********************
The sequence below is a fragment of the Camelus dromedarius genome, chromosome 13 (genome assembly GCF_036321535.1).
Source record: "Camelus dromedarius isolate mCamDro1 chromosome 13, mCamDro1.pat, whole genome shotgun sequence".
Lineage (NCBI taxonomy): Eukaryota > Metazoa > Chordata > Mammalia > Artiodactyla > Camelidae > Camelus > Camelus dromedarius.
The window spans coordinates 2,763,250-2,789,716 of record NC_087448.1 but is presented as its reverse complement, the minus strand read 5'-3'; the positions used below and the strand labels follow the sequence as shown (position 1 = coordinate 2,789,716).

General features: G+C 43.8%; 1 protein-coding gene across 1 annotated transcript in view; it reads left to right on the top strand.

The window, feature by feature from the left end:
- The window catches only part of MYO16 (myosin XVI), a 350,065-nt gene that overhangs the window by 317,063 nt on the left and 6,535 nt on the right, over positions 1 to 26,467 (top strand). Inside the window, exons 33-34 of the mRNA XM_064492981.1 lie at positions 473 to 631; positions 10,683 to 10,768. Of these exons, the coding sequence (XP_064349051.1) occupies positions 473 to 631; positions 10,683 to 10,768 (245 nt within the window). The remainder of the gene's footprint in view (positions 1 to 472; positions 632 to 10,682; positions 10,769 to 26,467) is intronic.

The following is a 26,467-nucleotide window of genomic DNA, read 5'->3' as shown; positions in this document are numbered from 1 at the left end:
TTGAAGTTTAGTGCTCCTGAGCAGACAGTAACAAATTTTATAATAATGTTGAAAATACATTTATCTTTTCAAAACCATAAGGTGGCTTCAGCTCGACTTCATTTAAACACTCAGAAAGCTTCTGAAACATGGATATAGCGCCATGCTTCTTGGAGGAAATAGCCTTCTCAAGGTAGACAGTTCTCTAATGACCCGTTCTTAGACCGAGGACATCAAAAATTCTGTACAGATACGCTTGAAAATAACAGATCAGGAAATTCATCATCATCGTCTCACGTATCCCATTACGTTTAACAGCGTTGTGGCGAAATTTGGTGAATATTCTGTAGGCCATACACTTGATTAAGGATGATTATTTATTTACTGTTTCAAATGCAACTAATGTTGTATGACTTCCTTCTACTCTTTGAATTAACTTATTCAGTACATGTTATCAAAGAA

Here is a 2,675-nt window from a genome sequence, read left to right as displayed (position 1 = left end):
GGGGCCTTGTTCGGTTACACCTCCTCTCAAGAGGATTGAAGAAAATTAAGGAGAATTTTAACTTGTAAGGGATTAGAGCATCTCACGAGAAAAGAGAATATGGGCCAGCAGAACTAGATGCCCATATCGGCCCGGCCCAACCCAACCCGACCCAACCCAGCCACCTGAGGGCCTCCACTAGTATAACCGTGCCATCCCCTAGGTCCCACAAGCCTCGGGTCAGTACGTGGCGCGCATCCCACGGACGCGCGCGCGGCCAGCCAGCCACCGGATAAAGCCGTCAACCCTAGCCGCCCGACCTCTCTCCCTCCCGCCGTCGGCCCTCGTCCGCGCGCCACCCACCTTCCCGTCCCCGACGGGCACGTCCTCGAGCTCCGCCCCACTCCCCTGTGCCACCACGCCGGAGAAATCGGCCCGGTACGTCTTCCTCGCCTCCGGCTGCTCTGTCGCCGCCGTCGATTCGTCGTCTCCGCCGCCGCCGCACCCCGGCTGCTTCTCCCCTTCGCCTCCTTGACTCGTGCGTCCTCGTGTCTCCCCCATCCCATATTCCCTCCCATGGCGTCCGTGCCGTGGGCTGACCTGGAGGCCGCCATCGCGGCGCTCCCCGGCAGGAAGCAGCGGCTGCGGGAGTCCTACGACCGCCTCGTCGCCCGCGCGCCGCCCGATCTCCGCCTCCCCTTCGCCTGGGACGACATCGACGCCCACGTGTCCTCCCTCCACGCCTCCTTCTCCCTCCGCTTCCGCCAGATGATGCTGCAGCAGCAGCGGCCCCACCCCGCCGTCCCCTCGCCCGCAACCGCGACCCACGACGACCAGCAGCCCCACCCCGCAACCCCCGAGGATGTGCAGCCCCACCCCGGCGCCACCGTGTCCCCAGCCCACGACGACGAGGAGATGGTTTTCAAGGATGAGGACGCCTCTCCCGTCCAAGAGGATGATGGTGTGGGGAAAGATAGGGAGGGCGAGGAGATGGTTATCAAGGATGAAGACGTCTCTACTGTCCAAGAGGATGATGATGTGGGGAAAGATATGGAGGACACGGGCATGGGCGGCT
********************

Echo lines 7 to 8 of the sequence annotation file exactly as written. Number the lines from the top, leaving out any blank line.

- The window catches only part of MYO16 (myosin XVI), a 350,065-nt gene that overhangs the window by 317,063 nt on the left and 6,535 nt on the right, over positions 1 to 26,467 (top strand). Inside the window, exons 33-34 of the mRNA XM_064492981.1 lie at positions 473 to 631; positions 10,683 to 10,768. Of these exons, the coding sequence (XP_064349051.1) occupies positions 473 to 631; positions 10,683 to 10,768 (245 nt within the window). The remainder of the gene's footprint in view (positions 1 to 472; positions 632 to 10,682; positions 10,769 to 26,467) is intronic.

The following is a 26,467-nucleotide window of genomic DNA, read 5'->3' as shown; positions in this document are numbered from 1 at the left end: